During a profitable 2021, Deere & Co. leapt ahead with its strategic plan to increase product autonomy, connectivity and sustainability and the global tractor giant is predicting more of the same for 2022. That was the message delivered to Deere shareholders on Wednesday, Feb. 23, by Chairman and CEO John May at the Moline-based company's […]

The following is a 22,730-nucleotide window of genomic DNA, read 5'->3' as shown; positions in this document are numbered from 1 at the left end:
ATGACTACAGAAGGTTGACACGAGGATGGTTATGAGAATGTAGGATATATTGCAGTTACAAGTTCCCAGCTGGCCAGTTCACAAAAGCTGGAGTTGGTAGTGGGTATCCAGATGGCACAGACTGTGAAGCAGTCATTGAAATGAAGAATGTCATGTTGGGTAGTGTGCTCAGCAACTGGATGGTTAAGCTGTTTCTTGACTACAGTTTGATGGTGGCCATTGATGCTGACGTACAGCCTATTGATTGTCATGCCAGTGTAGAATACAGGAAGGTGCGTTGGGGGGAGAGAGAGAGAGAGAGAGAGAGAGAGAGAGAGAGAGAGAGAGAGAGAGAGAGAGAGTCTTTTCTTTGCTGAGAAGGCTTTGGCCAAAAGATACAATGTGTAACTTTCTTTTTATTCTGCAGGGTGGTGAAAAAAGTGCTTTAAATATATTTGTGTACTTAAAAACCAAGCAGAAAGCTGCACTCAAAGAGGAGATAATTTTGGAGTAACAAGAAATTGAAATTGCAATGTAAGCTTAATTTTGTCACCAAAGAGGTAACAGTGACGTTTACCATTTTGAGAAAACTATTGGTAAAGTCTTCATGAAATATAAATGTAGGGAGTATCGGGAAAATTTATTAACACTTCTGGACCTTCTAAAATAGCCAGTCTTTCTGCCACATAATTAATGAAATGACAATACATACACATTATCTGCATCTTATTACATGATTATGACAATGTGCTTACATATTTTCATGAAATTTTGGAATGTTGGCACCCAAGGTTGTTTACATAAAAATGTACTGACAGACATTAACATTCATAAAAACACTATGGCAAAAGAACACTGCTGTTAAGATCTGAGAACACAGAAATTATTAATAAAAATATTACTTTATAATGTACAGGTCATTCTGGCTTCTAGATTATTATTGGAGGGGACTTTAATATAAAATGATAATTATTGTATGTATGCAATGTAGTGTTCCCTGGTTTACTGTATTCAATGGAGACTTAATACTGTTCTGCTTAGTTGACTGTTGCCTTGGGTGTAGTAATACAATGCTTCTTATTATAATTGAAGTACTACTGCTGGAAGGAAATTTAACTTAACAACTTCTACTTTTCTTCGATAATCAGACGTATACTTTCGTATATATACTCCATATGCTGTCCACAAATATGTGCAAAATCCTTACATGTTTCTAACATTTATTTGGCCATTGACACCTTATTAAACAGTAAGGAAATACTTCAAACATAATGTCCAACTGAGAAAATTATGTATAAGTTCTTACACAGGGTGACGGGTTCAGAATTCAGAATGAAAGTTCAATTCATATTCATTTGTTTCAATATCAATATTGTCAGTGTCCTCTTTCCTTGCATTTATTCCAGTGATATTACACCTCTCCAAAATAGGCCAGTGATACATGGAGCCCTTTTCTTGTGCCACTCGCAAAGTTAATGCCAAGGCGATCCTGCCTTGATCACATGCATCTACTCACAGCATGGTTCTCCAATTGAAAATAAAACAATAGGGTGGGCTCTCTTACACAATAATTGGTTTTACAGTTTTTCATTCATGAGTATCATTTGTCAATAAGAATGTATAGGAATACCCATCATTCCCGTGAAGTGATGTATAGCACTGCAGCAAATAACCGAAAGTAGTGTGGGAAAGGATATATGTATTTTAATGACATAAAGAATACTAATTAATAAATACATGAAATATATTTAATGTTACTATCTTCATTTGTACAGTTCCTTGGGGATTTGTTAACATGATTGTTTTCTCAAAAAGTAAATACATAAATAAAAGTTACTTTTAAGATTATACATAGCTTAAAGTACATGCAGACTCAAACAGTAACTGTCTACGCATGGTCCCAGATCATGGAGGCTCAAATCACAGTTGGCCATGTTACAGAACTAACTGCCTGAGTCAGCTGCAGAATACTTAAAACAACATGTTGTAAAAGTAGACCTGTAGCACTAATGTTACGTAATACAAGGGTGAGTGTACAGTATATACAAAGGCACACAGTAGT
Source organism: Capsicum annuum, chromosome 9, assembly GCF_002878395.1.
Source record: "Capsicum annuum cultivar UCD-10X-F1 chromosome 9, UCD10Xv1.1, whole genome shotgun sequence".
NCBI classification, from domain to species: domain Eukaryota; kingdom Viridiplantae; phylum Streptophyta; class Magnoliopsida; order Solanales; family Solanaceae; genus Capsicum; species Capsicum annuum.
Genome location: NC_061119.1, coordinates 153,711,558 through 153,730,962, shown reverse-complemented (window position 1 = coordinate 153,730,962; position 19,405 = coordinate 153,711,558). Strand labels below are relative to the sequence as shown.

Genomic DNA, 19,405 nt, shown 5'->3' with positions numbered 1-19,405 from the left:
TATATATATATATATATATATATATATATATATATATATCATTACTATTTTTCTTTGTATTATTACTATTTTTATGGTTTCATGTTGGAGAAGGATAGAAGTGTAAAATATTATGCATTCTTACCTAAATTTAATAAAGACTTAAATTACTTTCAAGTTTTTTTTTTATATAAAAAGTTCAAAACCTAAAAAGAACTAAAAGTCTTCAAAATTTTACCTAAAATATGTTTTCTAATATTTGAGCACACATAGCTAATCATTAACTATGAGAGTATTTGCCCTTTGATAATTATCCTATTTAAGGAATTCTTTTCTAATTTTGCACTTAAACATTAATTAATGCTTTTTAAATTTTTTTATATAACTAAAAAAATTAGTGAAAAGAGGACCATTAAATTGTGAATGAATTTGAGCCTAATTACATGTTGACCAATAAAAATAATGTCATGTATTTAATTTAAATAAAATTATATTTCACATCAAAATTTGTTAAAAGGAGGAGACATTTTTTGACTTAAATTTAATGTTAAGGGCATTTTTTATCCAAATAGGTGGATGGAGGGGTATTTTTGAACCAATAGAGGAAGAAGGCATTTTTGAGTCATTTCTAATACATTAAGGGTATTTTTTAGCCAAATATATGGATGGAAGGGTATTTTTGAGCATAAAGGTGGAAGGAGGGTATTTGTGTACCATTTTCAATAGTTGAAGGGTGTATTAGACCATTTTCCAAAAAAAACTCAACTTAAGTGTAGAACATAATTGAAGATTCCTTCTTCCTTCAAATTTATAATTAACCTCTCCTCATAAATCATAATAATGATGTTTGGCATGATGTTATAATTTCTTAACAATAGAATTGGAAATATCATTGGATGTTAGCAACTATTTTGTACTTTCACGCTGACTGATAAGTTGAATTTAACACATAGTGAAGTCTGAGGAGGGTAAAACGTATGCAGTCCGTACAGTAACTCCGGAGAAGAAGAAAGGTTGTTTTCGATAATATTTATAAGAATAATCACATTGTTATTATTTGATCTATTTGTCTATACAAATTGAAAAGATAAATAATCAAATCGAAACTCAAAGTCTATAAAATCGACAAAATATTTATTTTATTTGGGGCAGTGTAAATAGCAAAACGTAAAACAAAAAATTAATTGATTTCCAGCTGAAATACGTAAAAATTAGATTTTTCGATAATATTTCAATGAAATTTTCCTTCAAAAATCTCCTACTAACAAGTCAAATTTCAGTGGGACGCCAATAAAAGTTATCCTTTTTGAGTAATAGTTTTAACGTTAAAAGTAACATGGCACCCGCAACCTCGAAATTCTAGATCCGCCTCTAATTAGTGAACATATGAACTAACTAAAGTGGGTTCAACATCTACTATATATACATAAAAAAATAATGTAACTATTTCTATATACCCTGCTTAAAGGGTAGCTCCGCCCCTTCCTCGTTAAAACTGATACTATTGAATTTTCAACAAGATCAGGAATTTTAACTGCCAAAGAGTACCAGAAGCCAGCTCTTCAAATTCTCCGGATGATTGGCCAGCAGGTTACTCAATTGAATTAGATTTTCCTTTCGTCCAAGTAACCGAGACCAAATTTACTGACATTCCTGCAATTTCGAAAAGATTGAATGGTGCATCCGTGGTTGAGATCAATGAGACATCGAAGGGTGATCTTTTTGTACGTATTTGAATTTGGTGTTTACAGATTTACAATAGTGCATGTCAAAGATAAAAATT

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During a profitable 2021, Deere & Co. leapt ahead with its strategic plan to increase product autonomy, connectivity and sustainability and the global tractor giant is predicting more of the same for 2022. That was the message delivered to Deere shareholders on Wednesday, Feb. 23, by Chairman and CEO John May at the Moline-based company's annual meeting, which for the second straight year was conducted virtually. The meeting also came less than a week after Deere reported higher than expected earnings for the first quarter, which ended Jan. 30, 2022, despite a number of major challenges. They included the global COVID-19 pandemic, a five-week UAW strike that halted production, as well as persistent supply chain disruptions that are expected to continue for the near future, Mr. May said. In fiscal 2021, which ended Oct. 31, 2021, Deere reported net sales and revenue of more than $44 billion, up from $9 billion in the 2020 fiscal year. Deere’s income of $5.96 billion also was the highest in Deere history in part because “demand was the strongest in some time,” all of which “added up to a year of impressive financial results,” Mr. May told shareholders participating in the virtual meeting. He called 2021 a year of “dramatic achievement” for Deere. It also was a profitable one for investors who saw a 50 percent return on their investment; shareholders who saw their quarterly dividend rate increase twice by a combined 38%; dealers who saw increased demand for their products; and UAW workers who inked a collective bargaining agreement that Mr. May said “set a new standard for wage rules in our industry.” Looking ahead, Mr. May said, “We believe 2022 holds a great deal of promise. Agricultural fundamentals are positive, customer confidence is running high and infrastructure spending is set to rise. As a result, we’re forecasting higher sales and earnings in the year ahead.” Also in 2022, the company plans to amp up its focus on vehicle autonomy, electrification, connectivity and sustainability. Those are some of the key elements driving Deere’s Leap Ambitions for 2026 and 2030. Those goals, in turn, are linked to John Deere’s Smart Industrial Strategy and contained in the Deere & Co. Sustainability Report, which also was released last week along with the earnings report. “The measures of our strategy,” the report said, are designed to boost economic value and sustainability for Deere’s customers, as well as for employees, investors, and other stakeholders. A key element of that strategy is to continue building out Deere’s technology stack, or system-wide technology infrastructure, to provide the advanced products customers need and are demanding, both Mr. May and Ryan Campbell, Deere’s senior vice president and chief financial officer, told shareholders in a Q&A segment aired during the virtual meeting. Deere is doing that with its own employees, whom Mr. May characterized as “the best in the industry,” and through innovative companies that are continuing to enter the Deere fold. Take Deere’s recent deal to acquire majority ownership of Austria’s Kreisel Electric, Inc., a battery technology innovator. Kreisel’s battery-buffered charging technology will help Deere build out infrastructure to support global customers. That, in turn, will help Deere in its quest to provide an electric offering for 100% of its small and turf products. Deere also will focus on growing its family of autonomous products to join its first fully autonomous tractor and tillage tool revealed on Jan. 4. Such products not only add value for farmers, they also are good for the planet. For example, Mr. Campbell and Mr. May focused on the introduction of the first chemical sprayers that use camera technology to distinguish weeds from fallow ground, which results in less pesticide spread and consumption. New technology also is making forestry smarter, safer and more sustainable, they said, with equipment that helps workers “do jobs better than they were able to do in the past, and with lower carbon emissions.” “Our customers are the ultimate stewards of the land,” Mr. Campbell said. “So they care about the environmental impact that they and their operations have.” These new tools will help them to lower that impact. Deere’s connectivity to its equipment worldwide also continues to be a top focus. The goal is to have 1.5 million connected machines by 2026. That will better serve farmers by providing the service, data and analysis they need when they need it, the company said. Going forward, Mr. May said, his goal for Deere’s workforce is this: “We want the best talent, we want the best teams and make sure we provide the best place to work.” “We would not have achieved the success that we have up to the point we’re at without the support of our world class employees,” he said. “We’ve got the best employees in the industry, hands down.”